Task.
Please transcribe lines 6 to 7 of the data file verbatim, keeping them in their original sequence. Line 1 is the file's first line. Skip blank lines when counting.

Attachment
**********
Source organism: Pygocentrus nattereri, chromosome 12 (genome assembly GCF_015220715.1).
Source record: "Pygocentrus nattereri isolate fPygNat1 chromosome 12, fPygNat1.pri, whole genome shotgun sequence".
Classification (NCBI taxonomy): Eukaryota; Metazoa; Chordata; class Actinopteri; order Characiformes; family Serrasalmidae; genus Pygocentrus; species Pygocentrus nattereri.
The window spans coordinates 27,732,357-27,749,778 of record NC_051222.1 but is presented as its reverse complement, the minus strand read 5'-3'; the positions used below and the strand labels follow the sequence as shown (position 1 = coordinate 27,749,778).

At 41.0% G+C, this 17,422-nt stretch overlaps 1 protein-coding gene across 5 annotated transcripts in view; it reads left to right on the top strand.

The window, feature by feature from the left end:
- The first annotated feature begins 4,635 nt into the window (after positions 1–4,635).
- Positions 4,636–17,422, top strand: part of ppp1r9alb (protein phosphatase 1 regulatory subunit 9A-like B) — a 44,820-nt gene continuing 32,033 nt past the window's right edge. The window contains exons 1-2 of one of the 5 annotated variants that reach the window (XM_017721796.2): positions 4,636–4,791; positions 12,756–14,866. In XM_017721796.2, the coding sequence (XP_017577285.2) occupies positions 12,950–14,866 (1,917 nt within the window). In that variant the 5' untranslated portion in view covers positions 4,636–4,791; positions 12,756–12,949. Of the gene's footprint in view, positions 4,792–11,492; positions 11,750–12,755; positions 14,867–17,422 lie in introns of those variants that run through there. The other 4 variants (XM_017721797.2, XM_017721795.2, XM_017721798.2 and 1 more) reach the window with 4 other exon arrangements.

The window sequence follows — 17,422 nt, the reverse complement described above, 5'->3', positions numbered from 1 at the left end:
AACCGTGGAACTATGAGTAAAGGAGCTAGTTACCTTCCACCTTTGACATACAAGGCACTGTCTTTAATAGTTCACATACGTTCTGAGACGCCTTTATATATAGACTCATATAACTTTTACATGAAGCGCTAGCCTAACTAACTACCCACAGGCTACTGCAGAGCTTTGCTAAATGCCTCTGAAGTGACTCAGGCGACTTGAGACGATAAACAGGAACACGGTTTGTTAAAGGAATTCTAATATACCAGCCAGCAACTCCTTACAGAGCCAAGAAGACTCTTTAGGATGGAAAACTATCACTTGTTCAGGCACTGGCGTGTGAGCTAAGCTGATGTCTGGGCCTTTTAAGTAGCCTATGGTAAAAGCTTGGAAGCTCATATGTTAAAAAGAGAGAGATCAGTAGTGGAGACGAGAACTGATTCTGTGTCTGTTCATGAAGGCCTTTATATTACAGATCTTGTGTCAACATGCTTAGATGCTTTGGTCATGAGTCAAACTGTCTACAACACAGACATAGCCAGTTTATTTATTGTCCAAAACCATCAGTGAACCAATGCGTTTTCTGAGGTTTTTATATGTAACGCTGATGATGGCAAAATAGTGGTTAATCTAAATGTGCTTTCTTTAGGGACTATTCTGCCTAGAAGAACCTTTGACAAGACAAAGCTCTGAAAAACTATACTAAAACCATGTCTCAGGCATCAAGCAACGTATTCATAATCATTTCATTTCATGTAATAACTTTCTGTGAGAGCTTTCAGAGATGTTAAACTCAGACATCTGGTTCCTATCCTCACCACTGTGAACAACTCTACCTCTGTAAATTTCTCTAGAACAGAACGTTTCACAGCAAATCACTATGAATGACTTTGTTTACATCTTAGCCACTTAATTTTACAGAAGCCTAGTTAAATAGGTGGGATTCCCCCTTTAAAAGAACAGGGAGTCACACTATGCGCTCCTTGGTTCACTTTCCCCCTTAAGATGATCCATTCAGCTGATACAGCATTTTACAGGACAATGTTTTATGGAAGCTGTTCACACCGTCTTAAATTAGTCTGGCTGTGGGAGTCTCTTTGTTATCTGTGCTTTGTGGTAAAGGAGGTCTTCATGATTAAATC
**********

The window, feature by feature from the left end:
- The first annotated feature begins 4,635 nt into the window (after positions 1–4,635).